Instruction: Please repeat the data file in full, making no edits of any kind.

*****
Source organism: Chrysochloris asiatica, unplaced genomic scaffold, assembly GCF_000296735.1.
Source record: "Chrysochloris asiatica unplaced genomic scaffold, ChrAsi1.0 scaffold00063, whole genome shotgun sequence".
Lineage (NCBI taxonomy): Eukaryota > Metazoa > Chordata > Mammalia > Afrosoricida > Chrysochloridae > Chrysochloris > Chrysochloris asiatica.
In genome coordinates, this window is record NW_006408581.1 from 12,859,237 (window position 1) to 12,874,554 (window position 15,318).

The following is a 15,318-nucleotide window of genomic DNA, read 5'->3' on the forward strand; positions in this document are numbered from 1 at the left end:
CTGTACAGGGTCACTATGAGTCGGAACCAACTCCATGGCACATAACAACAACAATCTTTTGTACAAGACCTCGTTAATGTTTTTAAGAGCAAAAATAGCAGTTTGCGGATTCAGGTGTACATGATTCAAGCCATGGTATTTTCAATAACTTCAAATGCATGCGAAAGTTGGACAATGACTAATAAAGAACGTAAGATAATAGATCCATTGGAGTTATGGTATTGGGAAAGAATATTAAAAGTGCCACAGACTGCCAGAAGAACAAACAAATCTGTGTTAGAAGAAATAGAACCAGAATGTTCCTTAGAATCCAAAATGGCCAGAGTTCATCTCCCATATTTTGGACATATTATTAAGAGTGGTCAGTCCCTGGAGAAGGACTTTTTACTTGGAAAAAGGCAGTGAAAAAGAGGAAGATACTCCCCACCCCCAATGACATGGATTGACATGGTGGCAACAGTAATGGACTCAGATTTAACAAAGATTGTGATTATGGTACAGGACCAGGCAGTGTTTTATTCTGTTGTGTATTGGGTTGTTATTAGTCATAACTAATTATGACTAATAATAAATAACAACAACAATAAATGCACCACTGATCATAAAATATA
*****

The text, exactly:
Source organism: Chrysochloris asiatica, unplaced genomic scaffold, assembly GCF_000296735.1.
Source record: "Chrysochloris asiatica unplaced genomic scaffold, ChrAsi1.0 scaffold00063, whole genome shotgun sequence".
Lineage (NCBI taxonomy): Eukaryota > Metazoa > Chordata > Mammalia > Afrosoricida > Chrysochloridae > Chrysochloris > Chrysochloris asiatica.
In genome coordinates, this window is record NW_006408581.1 from 12,859,237 (window position 1) to 12,874,554 (window position 15,318).

The following is a 15,318-nucleotide window of genomic DNA, read 5'->3' on the forward strand; positions in this document are numbered from 1 at the left end:
CTGTACAGGGTCACTATGAGTCGGAACCAACTCCATGGCACATAACAACAACAATCTTTTGTACAAGACCTCGTTAATGTTTTTAAGAGCAAAAATAGCAGTTTGCGGATTCAGGTGTACATGATTCAAGCCATGGTATTTTCAATAACTTCAAATGCATGCGAAAGTTGGACAATGACTAATAAAGAACGTAAGATAATAGATCCATTGGAGTTATGGTATTGGGAAAGAATATTAAAAGTGCCACAGACTGCCAGAAGAACAAACAAATCTGTGTTAGAAGAAATAGAACCAGAATGTTCCTTAGAATCCAAAATGGCCAGAGTTCATCTCCCATATTTTGGACATATTATTAAGAGTGGTCAGTCCCTGGAGAAGGACTTTTTACTTGGAAAAAGGCAGTGAAAAAGAGGAAGATACTCCCCACCCCCAATGACATGGATTGACATGGTGGCAACAGTAATGGACTCAGATTTAACAAAGATTGTGATTATGGTACAGGACCAGGCAGTGTTTTATTCTGTTGTGTATTGGGTTGTTATTAGTCATAACTAATTATGACTAATAATAAATAACAACAACAATAAATGCACCACTGATCATAAAATATA